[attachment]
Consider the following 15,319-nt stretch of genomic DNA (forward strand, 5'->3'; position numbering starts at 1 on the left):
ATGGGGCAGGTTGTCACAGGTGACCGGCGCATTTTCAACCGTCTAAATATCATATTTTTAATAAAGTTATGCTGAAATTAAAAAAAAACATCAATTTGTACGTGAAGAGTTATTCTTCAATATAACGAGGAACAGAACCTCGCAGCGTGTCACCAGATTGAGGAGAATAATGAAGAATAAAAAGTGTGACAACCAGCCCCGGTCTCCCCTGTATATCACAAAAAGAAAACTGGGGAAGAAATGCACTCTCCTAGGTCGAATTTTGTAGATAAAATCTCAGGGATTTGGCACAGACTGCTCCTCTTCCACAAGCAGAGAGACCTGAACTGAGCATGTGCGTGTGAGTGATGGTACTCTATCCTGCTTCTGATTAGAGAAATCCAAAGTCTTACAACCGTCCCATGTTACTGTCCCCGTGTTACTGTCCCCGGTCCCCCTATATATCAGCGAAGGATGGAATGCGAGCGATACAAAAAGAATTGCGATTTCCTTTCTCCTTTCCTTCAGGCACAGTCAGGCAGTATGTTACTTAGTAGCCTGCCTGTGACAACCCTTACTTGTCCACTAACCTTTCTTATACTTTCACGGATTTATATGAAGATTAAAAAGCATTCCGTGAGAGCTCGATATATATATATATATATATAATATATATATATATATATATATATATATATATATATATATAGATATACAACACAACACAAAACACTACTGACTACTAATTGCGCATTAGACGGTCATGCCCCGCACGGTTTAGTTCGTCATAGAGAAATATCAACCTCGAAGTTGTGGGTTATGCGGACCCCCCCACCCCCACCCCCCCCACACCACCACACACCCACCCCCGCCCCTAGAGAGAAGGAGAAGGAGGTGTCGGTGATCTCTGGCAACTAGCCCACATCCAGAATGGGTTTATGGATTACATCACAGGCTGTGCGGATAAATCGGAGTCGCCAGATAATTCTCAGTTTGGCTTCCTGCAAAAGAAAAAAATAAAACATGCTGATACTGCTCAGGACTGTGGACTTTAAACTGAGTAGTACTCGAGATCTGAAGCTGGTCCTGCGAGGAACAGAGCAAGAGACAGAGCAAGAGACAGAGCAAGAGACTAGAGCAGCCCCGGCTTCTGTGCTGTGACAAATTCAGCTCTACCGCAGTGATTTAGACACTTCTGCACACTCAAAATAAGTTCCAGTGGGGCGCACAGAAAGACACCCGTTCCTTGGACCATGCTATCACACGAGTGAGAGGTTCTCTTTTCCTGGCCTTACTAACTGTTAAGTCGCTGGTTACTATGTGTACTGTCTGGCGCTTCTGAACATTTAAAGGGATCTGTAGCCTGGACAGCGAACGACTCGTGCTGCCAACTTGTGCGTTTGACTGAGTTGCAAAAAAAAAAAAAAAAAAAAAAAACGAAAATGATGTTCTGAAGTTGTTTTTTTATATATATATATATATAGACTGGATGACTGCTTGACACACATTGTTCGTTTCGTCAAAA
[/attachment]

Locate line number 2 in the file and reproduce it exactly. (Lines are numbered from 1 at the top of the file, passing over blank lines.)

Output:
ATGGGGCAGGTTGTCACAGGTGACCGGCGCATTTTCAACCGTCTAAATATCATATTTTTAATAAAGTTATGCTGAAATTAAAAAAAAACATCAATTTGTACGTGAAGAGTTATTCTTCAATATAACGAGGAACAGAACCTCGCAGCGTGTCACCAGATTGAGGAGAATAATGAAGAATAAAAAGTGTGACAACCAGCCCCGGTCTCCCCTGTATATCACAAAAAGAAAACTGGGGAAGAAATGCACTCTCCTAGGTCGAATTTTGTAGATAAAATCTCAGGGATTTGGCACAGACTGCTCCTCTTCCACAAGCAGAGAGACCTGAACTGAGCATGTGCGTGTGAGTGATGGTACTCTATCCTGCTTCTGATTAGAGAAATCCAAAGTCTTACAACCGTCCCATGTTACTGTCCCCGTGTTACTGTCCCCGGTCCCCCTATATATCAGCGAAGGATGGAATGCGAGCGATACAAAAAGAATTGCGATTTCCTTTCTCCTTTCCTTCAGGCACAGTCAGGCAGTATGTTACTTAGTAGCCTGCCTGTGACAACCCTTACTTGTCCACTAACCTTTCTTATACTTTCACGGATTTATATGAAGATTAAAAAGCATTCCGTGAGAGCTCGATATATATATATATATATATAATATATATATATATATATATATATATATATATATATATATAGATATACAACACAACACAAAACACTACTGACTACTAATTGCGCATTAGACGGTCATGCCCCGCACGGTTTAGTTCGTCATAGAGAAATATCAACCTCGAAGTTGTGGGTTATGCGGACCCCCCCACCCCCACCCCCCCCACACCACCACACACCCACCCCCGCCCCTAGAGAGAAGGAGAAGGAGGTGTCGGTGATCTCTGGCAACTAGCCCACATCCAGAATGGGTTTATGGATTACATCACAGGCTGTGCGGATAAATCGGAGTCGCCAGATAATTCTCAGTTTGGCTTCCTGCAAAAGAAAAAAATAAAACATGCTGATACTGCTCAGGACTGTGGACTTTAAACTGAGTAGTACTCGAGATCTGAAGCTGGTCCTGCGAGGAACAGAGCAAGAGACAGAGCAAGAGACAGAGCAAGAGACTAGAGCAGCCCCGGCTTCTGTGCTGTGACAAATTCAGCTCTACCGCAGTGATTTAGACACTTCTGCACACTCAAAATAAGTTCCAGTGGGGCGCACAGAAAGACACCCGTTCCTTGGACCATGCTATCACACGAGTGAGAGGTTCTCTTTTCCTGGCCTTACTAACTGTTAAGTCGCTGGTTACTATGTGTACTGTCTGGCGCTTCTGAACATTTAAAGGGATCTGTAGCCTGGACAGCGAACGACTCGTGCTGCCAACTTGTGCGTTTGACTGAGTTGCAAAAAAAAAAAAAAAAAAAAAAAACGAAAATGATGTTCTGAAGTTGTTTTTTTATATATATATATATATAGACTGGATGACTGCTTGACACACATTGTTCGTTTCGTCAAAA